OCED Releases new report regarding virtual currency tax Issues

By:Jacob King *

Over the past decade, virtual currency has exploded as one of the primary forms of payment used online. Virtual currency is preferred by online consumers due to its pseudo-anonymity and convenience. While many consider the pseudo-anonymity and convenience of virtual currency to be advantageous, pseudo-anonymity and convenience are among the many issues presented when it comes to the taxation of virtual currency.[1] As a result of the popularity of virtual currency, the IRS released a notice pertaining to this asset in 2014. IRS Notice 2014-21 classified virtual currency as a form of property.[2] Therefore, virtual currency is taxed according to the gain or loss realized by the taxpayer when the virtual currency is sold or exchanged.[3] Because of this complex taxation system, many taxpayers do not report this event on their respective returns. Consequently, enforcement is extremely important when it comes to virtual currency.

Because of the importance of enforcement when it comes to virtual currency, it is crucial for there to be a system in place to account for the nonpayment of the gains pertaining to virtual currency transactions. Recently, the Organisation for Economic Co-operation and Development (OECD) released a report indicating a new focus on the enforcement of taxes pertaining to virtual currency.[4] This report explained that this new-found focus was needed because virtual currency represented an overall market capitalization $346B as of September 2020.[5]

While this report did not include any specific recommendations for policymakers, it did include a litany of considerations for policymakers to ponder in the future. The OECD recommended that policymakers establish clear guidance and a clear legislative framework.[6] Clarity and certainty provided by policymakers would make it easier for taxpayers to know how to report gains on this property and, therefore, potentially reduce any cases of nonpayment pertaining to gains on virtual currency.

Moreover, the OECD recommended that policymakers consider how to support improved compliance.[7] The OECD report highlighted the difficulties with compliance concerning virtual currency, stating, “difficulty in complying with tax rules for virtual currencies arises from their fast moving values, differing exchange rates for the same virtual currency, the lack of obvious translation into fiat currency in some cases, and the need to keep complex records of monetary flows and transaction dates.”[8] In order to combat these difficulties associated with virtual currency, the OECD suggests that policymakers could reduce the need for valuations and simply exclude transactions between different kinds of virtual currency.[9] Additionally, the OECD recommends that policymakers give simplified tax treatment for occasional or small traders, as this will encourage compliance amongst these respective traders through the use of exemptions.[10]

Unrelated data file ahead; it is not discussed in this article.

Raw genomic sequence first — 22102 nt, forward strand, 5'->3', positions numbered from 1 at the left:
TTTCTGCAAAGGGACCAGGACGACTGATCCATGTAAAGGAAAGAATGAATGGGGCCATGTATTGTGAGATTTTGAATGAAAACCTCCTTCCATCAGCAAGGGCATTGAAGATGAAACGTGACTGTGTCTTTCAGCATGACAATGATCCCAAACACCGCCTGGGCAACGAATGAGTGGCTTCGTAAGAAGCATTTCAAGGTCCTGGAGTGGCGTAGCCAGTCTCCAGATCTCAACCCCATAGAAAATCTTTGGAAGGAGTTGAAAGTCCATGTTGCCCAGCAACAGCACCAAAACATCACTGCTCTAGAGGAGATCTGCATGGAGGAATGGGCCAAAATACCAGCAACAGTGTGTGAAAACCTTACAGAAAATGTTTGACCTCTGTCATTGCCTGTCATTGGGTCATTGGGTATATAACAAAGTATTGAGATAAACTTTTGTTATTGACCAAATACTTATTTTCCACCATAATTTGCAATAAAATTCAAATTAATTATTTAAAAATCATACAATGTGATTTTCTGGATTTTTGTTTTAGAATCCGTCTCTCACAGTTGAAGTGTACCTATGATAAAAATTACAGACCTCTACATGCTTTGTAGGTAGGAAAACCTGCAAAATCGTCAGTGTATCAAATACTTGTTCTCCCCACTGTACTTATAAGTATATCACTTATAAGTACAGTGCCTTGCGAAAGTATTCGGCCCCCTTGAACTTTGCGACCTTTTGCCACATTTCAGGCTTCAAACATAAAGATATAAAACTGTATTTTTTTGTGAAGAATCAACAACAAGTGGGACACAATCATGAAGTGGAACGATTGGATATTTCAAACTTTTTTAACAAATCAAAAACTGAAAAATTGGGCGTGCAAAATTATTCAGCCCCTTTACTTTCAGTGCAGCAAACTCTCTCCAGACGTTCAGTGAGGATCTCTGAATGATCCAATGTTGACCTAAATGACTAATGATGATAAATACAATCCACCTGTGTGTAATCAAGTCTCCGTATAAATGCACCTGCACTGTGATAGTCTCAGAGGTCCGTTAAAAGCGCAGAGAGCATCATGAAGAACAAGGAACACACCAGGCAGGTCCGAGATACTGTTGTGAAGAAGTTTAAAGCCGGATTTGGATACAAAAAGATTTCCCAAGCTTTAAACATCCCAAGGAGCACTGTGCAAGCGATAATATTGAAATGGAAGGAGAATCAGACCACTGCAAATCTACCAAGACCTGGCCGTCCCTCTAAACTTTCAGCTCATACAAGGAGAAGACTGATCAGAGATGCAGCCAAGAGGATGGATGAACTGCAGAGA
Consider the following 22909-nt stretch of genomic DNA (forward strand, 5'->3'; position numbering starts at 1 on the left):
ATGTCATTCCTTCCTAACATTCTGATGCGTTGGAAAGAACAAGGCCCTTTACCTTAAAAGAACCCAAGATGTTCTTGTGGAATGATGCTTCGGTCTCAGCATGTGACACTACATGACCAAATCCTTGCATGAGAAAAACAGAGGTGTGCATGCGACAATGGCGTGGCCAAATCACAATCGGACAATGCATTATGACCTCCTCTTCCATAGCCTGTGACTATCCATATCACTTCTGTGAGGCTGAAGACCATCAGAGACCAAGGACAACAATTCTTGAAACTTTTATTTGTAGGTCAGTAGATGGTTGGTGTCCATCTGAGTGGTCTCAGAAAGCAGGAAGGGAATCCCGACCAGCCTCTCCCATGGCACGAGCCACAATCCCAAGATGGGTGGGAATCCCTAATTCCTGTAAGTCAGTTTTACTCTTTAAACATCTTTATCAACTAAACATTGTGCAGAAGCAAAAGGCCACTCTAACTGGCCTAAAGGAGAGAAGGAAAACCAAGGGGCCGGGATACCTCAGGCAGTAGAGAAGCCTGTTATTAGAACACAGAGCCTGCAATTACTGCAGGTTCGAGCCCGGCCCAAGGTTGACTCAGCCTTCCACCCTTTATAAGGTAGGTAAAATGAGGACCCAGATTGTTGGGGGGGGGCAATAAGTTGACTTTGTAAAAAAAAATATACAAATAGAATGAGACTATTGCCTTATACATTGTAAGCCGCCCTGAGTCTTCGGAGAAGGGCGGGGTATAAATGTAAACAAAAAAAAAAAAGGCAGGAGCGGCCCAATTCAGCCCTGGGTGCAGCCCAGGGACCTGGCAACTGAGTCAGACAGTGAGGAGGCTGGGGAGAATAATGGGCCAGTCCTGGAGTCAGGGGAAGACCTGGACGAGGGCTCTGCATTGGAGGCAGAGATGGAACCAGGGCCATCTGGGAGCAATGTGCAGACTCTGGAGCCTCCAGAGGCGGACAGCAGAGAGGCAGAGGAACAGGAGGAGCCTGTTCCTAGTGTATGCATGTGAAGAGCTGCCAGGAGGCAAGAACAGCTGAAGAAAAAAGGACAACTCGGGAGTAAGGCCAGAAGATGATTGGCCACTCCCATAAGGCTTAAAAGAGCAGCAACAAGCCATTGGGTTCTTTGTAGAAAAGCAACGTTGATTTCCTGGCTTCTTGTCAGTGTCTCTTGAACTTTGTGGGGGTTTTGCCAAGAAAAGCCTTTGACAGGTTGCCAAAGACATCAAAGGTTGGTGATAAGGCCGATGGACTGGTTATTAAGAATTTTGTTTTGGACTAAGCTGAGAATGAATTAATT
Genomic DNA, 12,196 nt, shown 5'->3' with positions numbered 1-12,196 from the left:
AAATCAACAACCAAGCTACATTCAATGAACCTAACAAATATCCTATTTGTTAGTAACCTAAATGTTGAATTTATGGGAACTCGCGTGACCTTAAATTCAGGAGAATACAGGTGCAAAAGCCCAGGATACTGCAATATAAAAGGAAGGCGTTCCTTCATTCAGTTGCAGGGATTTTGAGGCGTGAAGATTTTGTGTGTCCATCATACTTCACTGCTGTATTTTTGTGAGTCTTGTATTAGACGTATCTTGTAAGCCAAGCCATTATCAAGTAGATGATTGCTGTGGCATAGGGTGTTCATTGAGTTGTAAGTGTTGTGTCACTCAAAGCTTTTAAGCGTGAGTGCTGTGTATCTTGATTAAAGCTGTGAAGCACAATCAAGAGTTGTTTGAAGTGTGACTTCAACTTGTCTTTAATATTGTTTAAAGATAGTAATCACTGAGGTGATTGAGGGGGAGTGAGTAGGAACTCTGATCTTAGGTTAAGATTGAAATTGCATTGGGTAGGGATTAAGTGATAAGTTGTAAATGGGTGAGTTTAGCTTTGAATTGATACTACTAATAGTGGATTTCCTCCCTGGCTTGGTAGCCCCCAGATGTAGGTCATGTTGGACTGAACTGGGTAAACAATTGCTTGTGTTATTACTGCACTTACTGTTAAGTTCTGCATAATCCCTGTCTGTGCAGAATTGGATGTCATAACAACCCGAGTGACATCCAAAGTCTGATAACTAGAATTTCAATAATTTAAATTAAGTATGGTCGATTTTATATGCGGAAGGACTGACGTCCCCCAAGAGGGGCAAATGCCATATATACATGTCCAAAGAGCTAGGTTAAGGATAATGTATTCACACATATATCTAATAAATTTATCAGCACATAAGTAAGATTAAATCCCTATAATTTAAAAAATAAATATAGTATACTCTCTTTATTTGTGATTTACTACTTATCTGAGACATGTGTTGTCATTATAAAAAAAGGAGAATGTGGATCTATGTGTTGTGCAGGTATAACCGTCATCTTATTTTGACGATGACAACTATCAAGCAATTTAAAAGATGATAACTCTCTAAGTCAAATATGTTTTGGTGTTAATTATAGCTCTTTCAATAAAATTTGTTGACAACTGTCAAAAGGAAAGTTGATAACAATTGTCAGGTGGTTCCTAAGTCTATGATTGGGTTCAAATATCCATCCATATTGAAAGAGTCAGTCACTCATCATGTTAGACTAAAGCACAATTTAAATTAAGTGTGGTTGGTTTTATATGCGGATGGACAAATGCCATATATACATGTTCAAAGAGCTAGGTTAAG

The future of virtual currency taxation is exciting and rapidly evolving. Many firms are already scrambling to digest the recommendations by the OECD. In a recent publication from PricewaterhouseCoopers, the company stated that it is key for companies to stay on the forefront of issues regarding virtual currency.[11] Regulators all over the world are struggling to formulate an effective tax policy for virtual currency transactions, but hopefully the OECD’s recommendations will provide some sort of clarity moving forward.[12] Regardless, the issues regarding the taxation of virtual currency are fascinating and will without a doubt be pertinent to many tax professionals in the near future.

*J.D. Candidate, Class of 2021, Arizona State University Sandra Day O’Connor College of Law.

[1] Jason Clark & Margaret Ryznar, Improving Bitcoin Tax Compliance, 2019 U. Ill. L. Rev. Online 70 (2019), https://illinoislawreview.org/online/improving-bitcoin-tax-compliance/.

[2] I.R.S. Notice 2014-21, 2014-16 I.R.B. 938 (Mar. 25, 2014).

[3] Id.

[4] Organisation for Economic Co-operation and Development, Taxing Virtual Currencies: An Overview of Tax Treatments and Emerging Tax Policy Issues (2020), https://www.oecd.org/tax/tax-policy/taxing-virtual-currencies-an-overview-of-tax-treatments-and-emerging-tax-policy-issues.pdf.

[5] Id. at 7.

[6] Id. at 54.

[7] Id. at 55.

[8] Id.

[9] Id.

[10] Organisation for Economic Co-operation and Development, supra note 4, at 55.

[11] Press Release, PricewaterhouseCoopers, OECD release on taxing virtual

currencies: An overview of tax treatments and emerging tax policy (October 13, 2020) (https://www.pwc.com/us/en/tax-services/publications/insights/assets/pwc-oecd-release-on-taxing-virtual-currencies-an-overview.pdf).

[12] Shehan Chandrasekera, OECD Encourages Regulators To Form Uniform Crypto Tax Regulations, Forbes (Oct. 14, 2020, 11:47 AM), https://www.forbes.com/sites/shehanchandrasekera/2020/10/14/oecd-encourages-regulators-to-form-uniform-crypto-tax-regulations/#71bb1d236ef6.